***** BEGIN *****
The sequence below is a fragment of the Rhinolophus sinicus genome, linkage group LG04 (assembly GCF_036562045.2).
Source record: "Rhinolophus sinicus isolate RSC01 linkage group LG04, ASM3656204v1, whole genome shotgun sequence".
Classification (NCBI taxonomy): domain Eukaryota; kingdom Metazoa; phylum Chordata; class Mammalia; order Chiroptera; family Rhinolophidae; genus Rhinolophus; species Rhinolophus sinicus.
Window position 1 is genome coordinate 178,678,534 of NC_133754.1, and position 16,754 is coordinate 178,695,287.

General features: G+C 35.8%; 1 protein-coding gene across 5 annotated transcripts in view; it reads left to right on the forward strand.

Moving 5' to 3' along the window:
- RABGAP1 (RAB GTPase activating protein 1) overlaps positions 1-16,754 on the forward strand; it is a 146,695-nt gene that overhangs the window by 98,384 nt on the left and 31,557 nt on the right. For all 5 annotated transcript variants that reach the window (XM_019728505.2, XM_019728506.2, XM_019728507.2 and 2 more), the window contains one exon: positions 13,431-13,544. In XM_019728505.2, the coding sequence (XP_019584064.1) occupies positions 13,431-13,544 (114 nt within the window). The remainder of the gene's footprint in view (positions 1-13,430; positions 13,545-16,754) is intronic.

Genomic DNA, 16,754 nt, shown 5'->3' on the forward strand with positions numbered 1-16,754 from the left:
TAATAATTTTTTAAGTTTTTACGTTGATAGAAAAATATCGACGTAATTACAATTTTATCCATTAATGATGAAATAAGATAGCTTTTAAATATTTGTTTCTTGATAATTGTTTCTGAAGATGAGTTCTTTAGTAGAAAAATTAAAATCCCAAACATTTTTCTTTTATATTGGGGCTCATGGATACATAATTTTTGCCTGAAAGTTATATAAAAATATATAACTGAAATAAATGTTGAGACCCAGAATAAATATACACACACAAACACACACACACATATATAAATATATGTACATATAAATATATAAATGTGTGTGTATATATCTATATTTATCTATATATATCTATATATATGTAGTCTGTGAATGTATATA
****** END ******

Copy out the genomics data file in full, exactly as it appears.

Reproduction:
The sequence below is a fragment of the Rhinolophus sinicus genome, linkage group LG04 (assembly GCF_036562045.2).
Source record: "Rhinolophus sinicus isolate RSC01 linkage group LG04, ASM3656204v1, whole genome shotgun sequence".
Classification (NCBI taxonomy): domain Eukaryota; kingdom Metazoa; phylum Chordata; class Mammalia; order Chiroptera; family Rhinolophidae; genus Rhinolophus; species Rhinolophus sinicus.
Window position 1 is genome coordinate 178,678,534 of NC_133754.1, and position 16,754 is coordinate 178,695,287.

General features: G+C 35.8%; 1 protein-coding gene across 5 annotated transcripts in view; it reads left to right on the forward strand.

Moving 5' to 3' along the window:
- RABGAP1 (RAB GTPase activating protein 1) overlaps positions 1-16,754 on the forward strand; it is a 146,695-nt gene that overhangs the window by 98,384 nt on the left and 31,557 nt on the right. For all 5 annotated transcript variants that reach the window (XM_019728505.2, XM_019728506.2, XM_019728507.2 and 2 more), the window contains one exon: positions 13,431-13,544. In XM_019728505.2, the coding sequence (XP_019584064.1) occupies positions 13,431-13,544 (114 nt within the window). The remainder of the gene's footprint in view (positions 1-13,430; positions 13,545-16,754) is intronic.

Genomic DNA, 16,754 nt, shown 5'->3' on the forward strand with positions numbered 1-16,754 from the left:
TAATAATTTTTTAAGTTTTTACGTTGATAGAAAAATATCGACGTAATTACAATTTTATCCATTAATGATGAAATAAGATAGCTTTTAAATATTTGTTTCTTGATAATTGTTTCTGAAGATGAGTTCTTTAGTAGAAAAATTAAAATCCCAAACATTTTTCTTTTATATTGGGGCTCATGGATACATAATTTTTGCCTGAAAGTTATATAAAAATATATAACTGAAATAAATGTTGAGACCCAGAATAAATATACACACACAAACACACACACACATATATAAATATATGTACATATAAATATATAAATGTGTGTGTATATATCTATATTTATCTATATATATCTATATATATGTAGTCTGTGAATGTATATA